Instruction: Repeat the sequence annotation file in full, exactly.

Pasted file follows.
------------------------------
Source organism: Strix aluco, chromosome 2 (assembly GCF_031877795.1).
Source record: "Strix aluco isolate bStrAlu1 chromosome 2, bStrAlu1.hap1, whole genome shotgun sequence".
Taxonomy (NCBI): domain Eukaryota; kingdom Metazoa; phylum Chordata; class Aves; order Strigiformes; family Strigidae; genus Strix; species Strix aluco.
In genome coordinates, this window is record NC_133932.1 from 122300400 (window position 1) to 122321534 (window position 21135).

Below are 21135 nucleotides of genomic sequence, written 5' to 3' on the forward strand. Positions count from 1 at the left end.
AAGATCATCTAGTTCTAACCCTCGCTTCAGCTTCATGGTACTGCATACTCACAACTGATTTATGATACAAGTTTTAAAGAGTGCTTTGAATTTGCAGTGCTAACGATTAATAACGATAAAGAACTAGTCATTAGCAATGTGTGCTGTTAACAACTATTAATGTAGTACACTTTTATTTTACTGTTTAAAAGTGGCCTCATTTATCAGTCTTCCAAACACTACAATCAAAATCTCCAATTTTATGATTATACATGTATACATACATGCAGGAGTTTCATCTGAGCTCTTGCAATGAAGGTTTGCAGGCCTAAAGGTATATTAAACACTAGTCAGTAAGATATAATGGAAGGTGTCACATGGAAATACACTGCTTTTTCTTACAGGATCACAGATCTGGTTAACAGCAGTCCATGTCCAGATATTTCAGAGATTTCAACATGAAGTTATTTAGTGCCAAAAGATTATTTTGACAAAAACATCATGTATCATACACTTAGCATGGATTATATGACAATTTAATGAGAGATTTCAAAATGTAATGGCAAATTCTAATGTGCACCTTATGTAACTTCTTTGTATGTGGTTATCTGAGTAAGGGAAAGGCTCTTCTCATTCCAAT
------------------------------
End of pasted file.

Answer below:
Source organism: Strix aluco, chromosome 2 (assembly GCF_031877795.1).
Source record: "Strix aluco isolate bStrAlu1 chromosome 2, bStrAlu1.hap1, whole genome shotgun sequence".
Taxonomy (NCBI): domain Eukaryota; kingdom Metazoa; phylum Chordata; class Aves; order Strigiformes; family Strigidae; genus Strix; species Strix aluco.
In genome coordinates, this window is record NC_133932.1 from 122300400 (window position 1) to 122321534 (window position 21135).

Below are 21135 nucleotides of genomic sequence, written 5' to 3' on the forward strand. Positions count from 1 at the left end.
AAGATCATCTAGTTCTAACCCTCGCTTCAGCTTCATGGTACTGCATACTCACAACTGATTTATGATACAAGTTTTAAAGAGTGCTTTGAATTTGCAGTGCTAACGATTAATAACGATAAAGAACTAGTCATTAGCAATGTGTGCTGTTAACAACTATTAATGTAGTACACTTTTATTTTACTGTTTAAAAGTGGCCTCATTTATCAGTCTTCCAAACACTACAATCAAAATCTCCAATTTTATGATTATACATGTATACATACATGCAGGAGTTTCATCTGAGCTCTTGCAATGAAGGTTTGCAGGCCTAAAGGTATATTAAACACTAGTCAGTAAGATATAATGGAAGGTGTCACATGGAAATACACTGCTTTTTCTTACAGGATCACAGATCTGGTTAACAGCAGTCCATGTCCAGATATTTCAGAGATTTCAACATGAAGTTATTTAGTGCCAAAAGATTATTTTGACAAAAACATCATGTATCATACACTTAGCATGGATTATATGACAATTTAATGAGAGATTTCAAAATGTAATGGCAAATTCTAATGTGCACCTTATGTAACTTCTTTGTATGTGGTTATCTGAGTAAGGGAAAGGCTCTTCTCATTCCAAT